The staircase is one of the oldest architectural achievements of mankind. But even before humans first created the staircase, they were already being formed by nature. Stairs were created by the natural formation of geography along hills, mountains, canyons, and other forms of sloped terrain. If a path follows continuously over an incline, rugged stairs will form over a long time due to nature’s forces like earth, wind, fire, and water. When these natural stairs were first seen by our ancestors, they were likely replicated onto stone structures, providing easier access to higher levels of ground.
The earliest documented form of stairs dates back to the year 8000 before Christ, by a civilization in East Asia. Ein as-Sultan, located near Ancient Jericho, was a small town inhabited by an unknown people. This town is known as the world’s oldest settlement, and has shown evidence of primitive stairs made of gravel, mud, adobo, and other earth elements.
Around 6000 BC, a town named Catalhoyuk, located in Turkey, showed evidence of staircases built inside homes. Each house was built beneath the ground, and contained wooden stairs leading up to the surface so that people can walk up for ventilation. Around the same time in history, Egypt and Mesopotamia had shown signs of stairs implemented outdoors to create access to raised entrances of huts and caves.
In the year 55 BC, China had made the first granite staircase which led up a sacred mountain in Taishan. Confucius mentioned in one of his stories that he had gone up these stairs for religious purposes. The main function for these stairs was so that religious natives could walk up to reach divine height and establish a spiritual bond between earth and sky.
During medieval times, spiral stairs were used in castles for military reasons, such as using height to outmaneuver the opponent. The soldier defending the castle would usually defeat the intruder trying to overtake the castle because he would have his right hand free to move in space, and attack as necessary. The invader climbing up the spiral stairs would not have the space available to move his right hand freely – his sword constantly hitting the wall, thus giving an advantage to the castle defender.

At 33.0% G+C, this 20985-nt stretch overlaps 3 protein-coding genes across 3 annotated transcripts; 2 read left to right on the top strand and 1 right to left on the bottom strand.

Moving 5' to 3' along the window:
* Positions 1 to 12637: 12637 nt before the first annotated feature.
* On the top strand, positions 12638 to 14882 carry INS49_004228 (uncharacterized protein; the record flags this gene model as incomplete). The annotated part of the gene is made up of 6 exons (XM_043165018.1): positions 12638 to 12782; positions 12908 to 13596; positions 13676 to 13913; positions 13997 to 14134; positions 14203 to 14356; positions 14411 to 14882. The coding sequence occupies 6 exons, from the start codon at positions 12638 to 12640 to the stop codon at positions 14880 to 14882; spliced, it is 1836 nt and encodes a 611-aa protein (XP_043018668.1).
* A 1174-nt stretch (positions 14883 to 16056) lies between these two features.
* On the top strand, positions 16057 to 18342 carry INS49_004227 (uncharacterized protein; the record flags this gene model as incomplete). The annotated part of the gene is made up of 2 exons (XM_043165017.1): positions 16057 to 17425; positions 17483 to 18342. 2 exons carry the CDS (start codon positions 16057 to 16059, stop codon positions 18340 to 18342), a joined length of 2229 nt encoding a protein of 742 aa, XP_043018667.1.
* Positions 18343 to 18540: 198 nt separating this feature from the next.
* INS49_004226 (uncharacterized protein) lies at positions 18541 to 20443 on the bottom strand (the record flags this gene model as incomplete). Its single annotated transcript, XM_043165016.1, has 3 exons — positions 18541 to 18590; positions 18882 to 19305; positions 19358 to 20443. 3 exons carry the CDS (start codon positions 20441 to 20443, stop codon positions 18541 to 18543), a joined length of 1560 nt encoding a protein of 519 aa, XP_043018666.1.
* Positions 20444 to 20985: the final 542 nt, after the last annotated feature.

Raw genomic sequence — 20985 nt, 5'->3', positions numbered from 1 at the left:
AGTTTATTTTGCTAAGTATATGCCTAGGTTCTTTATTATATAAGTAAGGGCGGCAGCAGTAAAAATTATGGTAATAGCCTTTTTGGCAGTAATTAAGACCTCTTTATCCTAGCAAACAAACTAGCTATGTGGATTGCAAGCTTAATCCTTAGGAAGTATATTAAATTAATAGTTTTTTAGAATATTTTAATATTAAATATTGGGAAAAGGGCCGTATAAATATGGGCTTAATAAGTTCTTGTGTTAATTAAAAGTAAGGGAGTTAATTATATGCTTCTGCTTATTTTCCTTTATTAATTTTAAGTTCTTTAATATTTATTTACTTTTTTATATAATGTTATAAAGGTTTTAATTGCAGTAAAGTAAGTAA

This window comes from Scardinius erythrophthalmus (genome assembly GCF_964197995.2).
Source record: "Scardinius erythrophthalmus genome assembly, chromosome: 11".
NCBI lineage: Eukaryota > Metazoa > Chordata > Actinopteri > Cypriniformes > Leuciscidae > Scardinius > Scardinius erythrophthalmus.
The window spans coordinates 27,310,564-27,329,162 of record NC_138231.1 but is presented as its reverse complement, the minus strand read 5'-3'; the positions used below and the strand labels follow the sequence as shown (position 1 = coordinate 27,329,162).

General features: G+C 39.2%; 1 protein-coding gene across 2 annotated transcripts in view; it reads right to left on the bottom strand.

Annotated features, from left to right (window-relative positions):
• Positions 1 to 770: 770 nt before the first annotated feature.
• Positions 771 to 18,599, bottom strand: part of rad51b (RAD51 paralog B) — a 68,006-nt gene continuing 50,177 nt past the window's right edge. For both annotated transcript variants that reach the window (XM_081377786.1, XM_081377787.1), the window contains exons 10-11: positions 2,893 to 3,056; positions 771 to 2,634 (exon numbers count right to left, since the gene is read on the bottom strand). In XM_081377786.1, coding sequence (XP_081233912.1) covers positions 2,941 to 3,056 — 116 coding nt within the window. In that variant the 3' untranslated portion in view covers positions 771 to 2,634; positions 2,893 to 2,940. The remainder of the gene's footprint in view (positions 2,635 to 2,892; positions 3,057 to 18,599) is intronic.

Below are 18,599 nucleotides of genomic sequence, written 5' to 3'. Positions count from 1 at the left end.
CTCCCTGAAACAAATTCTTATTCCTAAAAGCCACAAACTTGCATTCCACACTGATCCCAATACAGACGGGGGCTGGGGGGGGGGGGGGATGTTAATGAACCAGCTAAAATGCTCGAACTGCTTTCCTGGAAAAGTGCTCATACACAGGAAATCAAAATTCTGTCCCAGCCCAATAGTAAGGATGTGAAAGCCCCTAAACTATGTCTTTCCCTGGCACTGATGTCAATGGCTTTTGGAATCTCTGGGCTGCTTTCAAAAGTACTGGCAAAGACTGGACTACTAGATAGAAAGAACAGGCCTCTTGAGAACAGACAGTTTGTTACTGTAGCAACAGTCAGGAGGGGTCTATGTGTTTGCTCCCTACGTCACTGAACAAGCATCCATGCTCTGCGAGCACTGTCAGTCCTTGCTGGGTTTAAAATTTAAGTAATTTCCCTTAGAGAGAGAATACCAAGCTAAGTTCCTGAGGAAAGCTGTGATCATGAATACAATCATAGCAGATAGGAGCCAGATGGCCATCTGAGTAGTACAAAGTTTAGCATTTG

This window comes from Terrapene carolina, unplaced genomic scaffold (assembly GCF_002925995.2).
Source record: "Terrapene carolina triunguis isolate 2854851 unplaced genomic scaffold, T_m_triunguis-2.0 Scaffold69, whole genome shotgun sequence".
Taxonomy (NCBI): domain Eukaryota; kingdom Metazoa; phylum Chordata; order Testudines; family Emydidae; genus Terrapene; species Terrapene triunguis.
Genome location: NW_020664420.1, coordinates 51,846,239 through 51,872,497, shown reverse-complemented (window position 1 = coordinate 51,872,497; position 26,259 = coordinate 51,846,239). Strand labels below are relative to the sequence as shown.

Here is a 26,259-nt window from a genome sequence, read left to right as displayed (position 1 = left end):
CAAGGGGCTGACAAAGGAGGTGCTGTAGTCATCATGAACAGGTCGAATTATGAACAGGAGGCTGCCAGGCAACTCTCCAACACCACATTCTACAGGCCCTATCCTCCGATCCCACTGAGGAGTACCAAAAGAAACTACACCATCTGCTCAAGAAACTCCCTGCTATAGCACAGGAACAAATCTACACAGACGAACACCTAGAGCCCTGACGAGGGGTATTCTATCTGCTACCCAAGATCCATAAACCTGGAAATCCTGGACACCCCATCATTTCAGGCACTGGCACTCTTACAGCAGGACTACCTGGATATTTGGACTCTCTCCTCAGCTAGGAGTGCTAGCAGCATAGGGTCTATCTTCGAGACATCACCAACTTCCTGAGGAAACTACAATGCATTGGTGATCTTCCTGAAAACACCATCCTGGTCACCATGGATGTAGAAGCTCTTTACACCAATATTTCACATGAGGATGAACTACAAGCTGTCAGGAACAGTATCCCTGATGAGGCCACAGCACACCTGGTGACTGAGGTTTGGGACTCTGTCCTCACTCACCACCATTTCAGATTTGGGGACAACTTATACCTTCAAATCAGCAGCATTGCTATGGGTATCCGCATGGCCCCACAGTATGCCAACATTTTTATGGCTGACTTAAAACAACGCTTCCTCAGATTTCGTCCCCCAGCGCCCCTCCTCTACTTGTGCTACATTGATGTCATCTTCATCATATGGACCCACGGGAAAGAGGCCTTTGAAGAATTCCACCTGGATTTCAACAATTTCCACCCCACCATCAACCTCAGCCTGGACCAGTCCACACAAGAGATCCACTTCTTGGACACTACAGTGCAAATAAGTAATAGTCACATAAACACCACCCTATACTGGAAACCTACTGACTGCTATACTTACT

It wasn’t until the 19th century that a mathematical system for stairs and railings were developed. A Scottish engineer named Peter Nicholson was the first person to calculate precise measurements for the modern staircase. In Nicholson’s book, “Treatise on the Construction of Staircases and Handrails,” he illustrates in detail the proper methods for building staircases and handrails. Using Nicholson’s blueprints, stair builders around the world started to implement the classic iron and wooden staircase in a majority of all developing multi-story structures.
As buildings got taller and more advanced, staircases grew with them. We now have escalators and elevators – but these will never completely replace the staircase. Yes, they hold far more technological capability than the stairs, but they require the utilization of electrical energy, which is not entirely reliable. Elevators and escalators have always relied on electricity and power, and are useless during times of power outages. Stairs are still required in building code to meet fire and safety hazards.